Beyond GDPR: Privacy Regulations Across the Globe

Author: Christine Ferrusi

Now that the deadline for companies to be compliant with the General Data Protection Regulation has passed, any company that works with European consumers is now familiar with the new privacy requirements (many companies have had to opt out of working with Europeans because they aren’t compliant, that’s a blog post for another day.)

If your firm has spent the past months getting ready, it might be tempting to breathe a sigh of relief that GDPR is now live. However, the major effort to protect European consumers’ privacy shouldn’t overshadow the important privacy regulations of other geographies. In particular, you’ll want to see what’s the same and what’s different, so you can build privacy policies that meet the strictest of the requirements.

  • United States — In the US, each state has its own regulations regarding protection of personally identifiable information (PII), with states like California and Massachusetts being considered stricter than other states, so many company use the strictest regulation to govern their overall country-wide policies. There are also industry-specific privacy regulations like the Health Insurance Portability and Accountability Act (HIPAA.)
  • South Korea — Similar in many ways to GDPR, South Korea’s Personal Information Protection Act, enacted in 2011, requires that “data subjects” give explicit consent to organizations before their data are collected and used. Consent is also required before sharing that information with a third party.
  • Singapore — The Personal Data Protection Act of 2012 requires organizations to gain consent from individuals before collecting data, to specifically notify the individual of the purposes for which the data will be used, and for the data to be used in ways that are reasonable for the organization.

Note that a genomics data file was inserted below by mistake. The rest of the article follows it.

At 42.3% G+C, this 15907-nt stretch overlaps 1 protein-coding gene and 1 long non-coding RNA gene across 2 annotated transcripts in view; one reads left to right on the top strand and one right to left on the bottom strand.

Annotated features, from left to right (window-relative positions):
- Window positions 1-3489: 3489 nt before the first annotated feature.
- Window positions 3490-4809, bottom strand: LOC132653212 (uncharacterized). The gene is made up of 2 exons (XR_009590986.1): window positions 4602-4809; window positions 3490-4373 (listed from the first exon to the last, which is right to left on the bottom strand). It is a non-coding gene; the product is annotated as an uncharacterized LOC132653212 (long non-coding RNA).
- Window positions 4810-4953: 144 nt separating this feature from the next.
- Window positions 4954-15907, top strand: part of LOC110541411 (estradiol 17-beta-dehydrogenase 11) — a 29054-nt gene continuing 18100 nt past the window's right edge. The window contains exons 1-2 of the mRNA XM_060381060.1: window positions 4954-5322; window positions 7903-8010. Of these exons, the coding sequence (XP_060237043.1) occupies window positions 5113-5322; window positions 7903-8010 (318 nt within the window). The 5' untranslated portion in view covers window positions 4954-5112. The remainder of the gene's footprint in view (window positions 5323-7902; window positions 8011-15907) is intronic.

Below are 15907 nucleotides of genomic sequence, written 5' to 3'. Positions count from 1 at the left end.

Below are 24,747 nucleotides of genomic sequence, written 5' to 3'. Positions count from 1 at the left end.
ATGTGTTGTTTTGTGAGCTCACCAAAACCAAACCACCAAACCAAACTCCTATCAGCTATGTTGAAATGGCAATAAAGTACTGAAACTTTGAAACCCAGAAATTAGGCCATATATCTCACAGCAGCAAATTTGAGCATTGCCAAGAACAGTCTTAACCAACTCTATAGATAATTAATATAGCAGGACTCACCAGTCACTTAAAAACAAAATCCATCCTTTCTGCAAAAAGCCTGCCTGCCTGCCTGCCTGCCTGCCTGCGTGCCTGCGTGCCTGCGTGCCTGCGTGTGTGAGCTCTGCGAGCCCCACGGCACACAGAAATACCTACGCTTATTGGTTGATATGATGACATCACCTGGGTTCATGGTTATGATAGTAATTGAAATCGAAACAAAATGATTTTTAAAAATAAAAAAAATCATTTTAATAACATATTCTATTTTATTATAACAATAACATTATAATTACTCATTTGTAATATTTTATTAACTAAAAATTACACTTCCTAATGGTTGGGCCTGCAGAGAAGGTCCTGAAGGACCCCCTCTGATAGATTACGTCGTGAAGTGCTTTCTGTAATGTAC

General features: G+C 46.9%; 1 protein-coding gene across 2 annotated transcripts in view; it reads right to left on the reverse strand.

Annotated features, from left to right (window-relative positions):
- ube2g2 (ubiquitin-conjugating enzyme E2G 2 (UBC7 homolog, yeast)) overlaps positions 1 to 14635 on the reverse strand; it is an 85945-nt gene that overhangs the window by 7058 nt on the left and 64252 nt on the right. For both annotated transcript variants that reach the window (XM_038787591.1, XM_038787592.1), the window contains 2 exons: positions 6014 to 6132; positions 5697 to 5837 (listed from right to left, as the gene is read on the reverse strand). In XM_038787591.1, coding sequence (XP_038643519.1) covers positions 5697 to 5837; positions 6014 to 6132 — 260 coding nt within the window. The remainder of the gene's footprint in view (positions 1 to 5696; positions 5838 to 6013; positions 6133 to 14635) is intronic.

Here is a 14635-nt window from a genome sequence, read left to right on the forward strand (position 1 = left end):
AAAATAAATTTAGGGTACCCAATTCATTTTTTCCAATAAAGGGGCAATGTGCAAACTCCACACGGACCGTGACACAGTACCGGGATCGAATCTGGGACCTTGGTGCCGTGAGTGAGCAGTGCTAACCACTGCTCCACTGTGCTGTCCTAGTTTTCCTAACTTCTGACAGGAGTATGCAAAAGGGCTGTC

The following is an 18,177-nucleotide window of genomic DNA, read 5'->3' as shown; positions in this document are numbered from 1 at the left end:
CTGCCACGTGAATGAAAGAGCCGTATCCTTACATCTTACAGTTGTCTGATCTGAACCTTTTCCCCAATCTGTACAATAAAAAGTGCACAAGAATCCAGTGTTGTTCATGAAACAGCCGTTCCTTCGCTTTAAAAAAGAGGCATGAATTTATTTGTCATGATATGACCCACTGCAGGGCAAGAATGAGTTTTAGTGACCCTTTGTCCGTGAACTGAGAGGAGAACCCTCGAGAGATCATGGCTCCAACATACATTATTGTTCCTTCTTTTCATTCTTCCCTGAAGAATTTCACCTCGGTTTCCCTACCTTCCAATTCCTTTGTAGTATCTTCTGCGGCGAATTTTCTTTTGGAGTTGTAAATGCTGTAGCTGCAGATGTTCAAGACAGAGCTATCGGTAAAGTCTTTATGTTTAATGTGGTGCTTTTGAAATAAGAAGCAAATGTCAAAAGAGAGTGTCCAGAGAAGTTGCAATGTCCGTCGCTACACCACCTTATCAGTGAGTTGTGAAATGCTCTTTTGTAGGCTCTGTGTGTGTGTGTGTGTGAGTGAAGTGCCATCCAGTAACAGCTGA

• Brazil — Like the United States, Brazil does not have a national data privacy law. There are several other laws that touch on it, including the Consumer Protection Code and the Access to Information Act, which both discuss personal information in consumer-oriented and public databases.

Even before GDPR, European privacy regulations were considered stricter than many other geographies. but that doesn’t mean that companies can focus on GDPR without considering the regulations of other regions. Generally, companies will need to ensure that they gain consent from users before collecting and using data. They’ll also need to ensure they protect the data collected, as many countries have laws regarding cybersecurity and protecting the data once collected. Smart organizations will also want to make sure they have clear policies on how their business partners are complying, since sharing data is also part of most of these regulations. It would be ironic to comply with so many regulations only to be put at risk by partners who themselves are not compliant.

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